- September 28, 2022
Zahra, the eldest of her siblings, was 13 when her grandfather suffered a heart attack. He was a mechanic and the owner of a small repair shop in one of Cairo’s crowded slums. Zahra was smart and talkative, and she said she hated hospitals and wanted to be a lawyer. The doctors at the nearby public hospital diagnosed his condition and explained the need for urgent intervention, but the hospital didn’t have a cath lab. So, the family had to rush to a private cardiology center, where we crossed paths—where Zahra’s father (the family’s breadwinner) decided to sell his taxi to pay for the catheterization.
Over the night, Zahra’s grandfather was discharged with two stents securing blood supply to his heart, and her family was pushed below the poverty line. Two years later, Zahra’s father reached out to wish me a blessed Ramadan and share his worries about the stents’ functionality after his father had relapsed into smoking. He also complained about the low wage of day labor and its insufficiency to pay his contribution to Zahra’s wedding!
Early marriage has been considered one of the negative coping mechanisms employed by poor households in developing regions. Thus, similar stories are not uncommon in Egypt, where catastrophic health expenditures push nearly 7% of the population below the poverty line every year (World Bank, 2015). Such a high rate of impoverishment associated with ill health results from persistently high Out-Of-Pocket (OOP) spending on health, which exceeded 60% of the Current Health Expenditure (CHE) in 2018 (World Bank, 2021). Only about 55% of the population has health insurance, provided mainly by public organizations. The General Health Insurance Organization (GHIO)—established under the Nasserite socialist regime in 1964 to provide health insurance to civil servants and their dependents—remains the insurer after extending its scope to include school children and pensioners (Gericke et al., 2018; World Bank, 2015). The uninsured directly purchase services from the private sector amidst the decreasing service quality at the underfunded Ministry of Health facilities.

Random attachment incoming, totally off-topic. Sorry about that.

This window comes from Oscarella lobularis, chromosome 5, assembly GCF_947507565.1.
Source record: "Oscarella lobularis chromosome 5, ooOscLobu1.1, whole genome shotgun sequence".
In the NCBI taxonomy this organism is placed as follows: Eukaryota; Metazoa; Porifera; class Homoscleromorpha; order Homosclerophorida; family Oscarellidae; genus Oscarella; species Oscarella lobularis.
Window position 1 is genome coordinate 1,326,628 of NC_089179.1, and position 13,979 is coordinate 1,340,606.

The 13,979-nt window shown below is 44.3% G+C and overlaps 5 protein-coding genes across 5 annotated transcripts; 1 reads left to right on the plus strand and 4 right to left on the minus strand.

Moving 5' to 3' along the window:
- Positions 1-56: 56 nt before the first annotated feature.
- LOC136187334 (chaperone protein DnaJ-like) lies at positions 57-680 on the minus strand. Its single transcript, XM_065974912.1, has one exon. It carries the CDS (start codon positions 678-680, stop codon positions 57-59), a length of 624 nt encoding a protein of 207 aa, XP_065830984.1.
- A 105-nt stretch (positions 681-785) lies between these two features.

A thorough investigation of the system’s course in the 1980s and 1990s can explain the current challenges. At that time, Egypt witnessed a fundamental shift in its economic direction; neoliberal policies replaced the socialist economic structure from the 1960s. Structural adjustments and pro-investment policies limited public spending on healthcare (Jabbour & Yamout, 2012). Nevertheless, GHIO’s management extended coverage to new social groups. It also sustained a comprehensive benefits package despite the accumulating budget deficits, rendering service quality to decline at continued underfinancing. The prioritization of comprehensiveness over quality and actuarially sound policies reflects a continuum of the socialist approach to public health. Accumulating public budget deficits led to a privatization movement of public services in the 2000s, which further deepened social inequity. Despite the rising GDP growth rate reaching 7.1% in 2007, income poverty rates increased from 16% in 1990 to 26% in 2010 (Armanious, 2021). The increased social injustice was congruous with steadily rising household spending on services historically considered public, like healthcare, culminating in the public uprise in 2011.
The intersection between health and social stability guaranteed the healthcare sector a central position in the government’s strategy for socioeconomic development, Egypt 2030. The political leadership backed the Universal Health Insurance system (UHI) as the primary strategy to reform the healthcare sector and boost health equity. The parliament ratified the UHI system bill in 2018, laying the foundations for a statutory social health insurance system that aims to cover the whole country by 2030.